CCR №3 (118) 2017
Some current issues of constitutional justice development in Russia

Abstract.
In developing a strategy of constitutional justice, the Russian Constitutional Court, which operates as a body for the protection of the Russian Constitution, is responsible for the proper understanding, definition, formulation, and objectively necessary substantive development of its own competence. With regard to the protection of human rights and civic freedoms, the Constitutional Court should also be both the vehicle and guardian of international standards of law. Effective constitutional control could not come into existence without the Court and a system of necessary measures for implementing its decisions, as well as without the Court paving the way for necessary changes in legal regulation and instructions for reviewing earlier decisions of other courts to protect and restore violated constitutional provisions and rights. Thanks to this position of the Constitutional Court, reforming Russia’s judicial review system – overdue for a long time – has become possible. Nevertheless, there is still a need to further develop constitutional justice to a new level of quality that maintains a balance between the right to fair justice, the possibility of correcting judicial errors, and the principle of legal certainty. The Constitutional Court provides interpretation of new norms that regulate the access of citizens to constitutional justice, and this interpretation is based on legal positions already developed by the Court. These norms on the rights and freedoms of citizens could only be interpreted broadly, and any restriction, unless stipulated in the law, should not exist. Only within constitutional justice are checks and interpretations of the law on its organization and process possible.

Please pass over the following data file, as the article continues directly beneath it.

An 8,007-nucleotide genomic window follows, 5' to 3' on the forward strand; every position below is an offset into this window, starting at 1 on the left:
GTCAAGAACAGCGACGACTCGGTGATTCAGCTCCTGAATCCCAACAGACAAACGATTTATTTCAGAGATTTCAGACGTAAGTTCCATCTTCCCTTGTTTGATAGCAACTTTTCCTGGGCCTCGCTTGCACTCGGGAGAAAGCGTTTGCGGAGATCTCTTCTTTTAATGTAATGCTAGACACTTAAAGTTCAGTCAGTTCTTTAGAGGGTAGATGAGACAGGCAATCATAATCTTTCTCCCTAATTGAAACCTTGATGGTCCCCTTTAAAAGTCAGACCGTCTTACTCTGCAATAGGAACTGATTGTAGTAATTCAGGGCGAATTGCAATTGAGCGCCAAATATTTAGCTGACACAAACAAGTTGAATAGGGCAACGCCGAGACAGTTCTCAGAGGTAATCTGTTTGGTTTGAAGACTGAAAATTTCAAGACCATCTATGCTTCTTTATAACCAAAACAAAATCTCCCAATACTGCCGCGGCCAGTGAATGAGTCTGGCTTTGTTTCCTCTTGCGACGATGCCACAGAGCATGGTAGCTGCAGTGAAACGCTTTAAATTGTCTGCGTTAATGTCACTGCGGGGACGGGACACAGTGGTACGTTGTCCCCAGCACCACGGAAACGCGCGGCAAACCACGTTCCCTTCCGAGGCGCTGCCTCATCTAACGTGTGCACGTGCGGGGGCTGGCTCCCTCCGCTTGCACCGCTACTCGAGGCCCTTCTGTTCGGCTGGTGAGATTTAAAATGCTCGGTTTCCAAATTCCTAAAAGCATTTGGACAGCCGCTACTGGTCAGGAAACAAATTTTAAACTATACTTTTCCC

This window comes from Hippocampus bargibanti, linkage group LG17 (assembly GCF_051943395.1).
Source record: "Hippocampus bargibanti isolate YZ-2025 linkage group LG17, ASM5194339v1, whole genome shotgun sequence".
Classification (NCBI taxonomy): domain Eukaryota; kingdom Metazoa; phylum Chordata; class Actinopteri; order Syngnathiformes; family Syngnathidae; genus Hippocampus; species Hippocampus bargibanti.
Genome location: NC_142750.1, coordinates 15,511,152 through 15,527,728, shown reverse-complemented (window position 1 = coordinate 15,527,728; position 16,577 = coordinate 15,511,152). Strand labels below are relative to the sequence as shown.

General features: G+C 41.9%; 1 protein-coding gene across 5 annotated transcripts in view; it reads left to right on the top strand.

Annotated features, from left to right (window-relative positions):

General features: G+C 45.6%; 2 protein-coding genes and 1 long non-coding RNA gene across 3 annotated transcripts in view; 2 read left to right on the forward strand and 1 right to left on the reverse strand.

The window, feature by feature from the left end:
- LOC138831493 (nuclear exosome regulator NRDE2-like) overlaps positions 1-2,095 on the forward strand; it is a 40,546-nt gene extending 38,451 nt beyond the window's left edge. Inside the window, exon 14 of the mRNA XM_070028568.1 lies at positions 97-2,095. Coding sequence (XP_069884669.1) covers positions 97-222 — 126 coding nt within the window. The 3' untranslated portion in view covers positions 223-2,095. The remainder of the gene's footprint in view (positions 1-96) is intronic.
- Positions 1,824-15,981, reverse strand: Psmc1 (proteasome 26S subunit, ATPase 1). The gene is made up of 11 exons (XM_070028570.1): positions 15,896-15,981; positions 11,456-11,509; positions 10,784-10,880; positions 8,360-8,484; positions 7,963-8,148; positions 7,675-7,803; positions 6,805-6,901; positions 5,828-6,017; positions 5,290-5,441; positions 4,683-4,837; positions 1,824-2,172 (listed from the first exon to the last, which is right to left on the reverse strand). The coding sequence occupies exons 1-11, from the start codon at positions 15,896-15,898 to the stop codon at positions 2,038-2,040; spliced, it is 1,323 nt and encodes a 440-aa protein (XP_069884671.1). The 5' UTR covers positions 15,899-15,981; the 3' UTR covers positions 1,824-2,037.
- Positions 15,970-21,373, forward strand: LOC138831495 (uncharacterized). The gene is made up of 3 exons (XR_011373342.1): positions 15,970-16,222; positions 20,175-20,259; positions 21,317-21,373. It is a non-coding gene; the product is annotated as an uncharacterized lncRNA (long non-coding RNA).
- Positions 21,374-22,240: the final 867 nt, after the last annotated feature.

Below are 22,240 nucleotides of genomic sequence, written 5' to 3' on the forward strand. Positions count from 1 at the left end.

About the author
Tamara Morshchakova – Judge of the Constitutional Court of the Russian Federation (in ret.); Professor and Head of the Judiciary Department, Higher School of Economics, Moscow, Russia.

Citation:
Morshchakova T. (2017) O nekotorykh aktual’nykh problemakh rossiyskogo konstitutsionnogo pravosudiya [Some actual issues of constitutional justice development in Russia]. Sravnitel’noe konstitutsionnoe obozrenie, no.3, pp.117–124. (In Russian).

References:

Blankenagel A., Levin I. (2015) V pritsipe nel’zya, no mozhno!.. Konstututsionnyy Sud Rossii i delo ob obyazatel’nosti resheniy Evropeyskogo Suda po pravan cheloveka [In principle, no… But, yes, it is possible! The Russian Constitutional Court and the binding power of the European Court of Human Rights]. Sravnitel’noe konstitutsionnoe obozrenie, no.5, pp.152–162. (In Russian).

Tumanov V.A. (2010) Evropeyskiy Sud po pravam cheloveka i Rossiya [The European Court of Human Rights and Russia]. In: Tumanov V.A. Izbrannoe [Selected works], Moscow: Norma; INFRA-M, pp.702–709. (In Russian).

Wieser B. (ed.) (2014) Handbuch der russischen Verfassung, Wien: Verlag Österreich.

Issue articles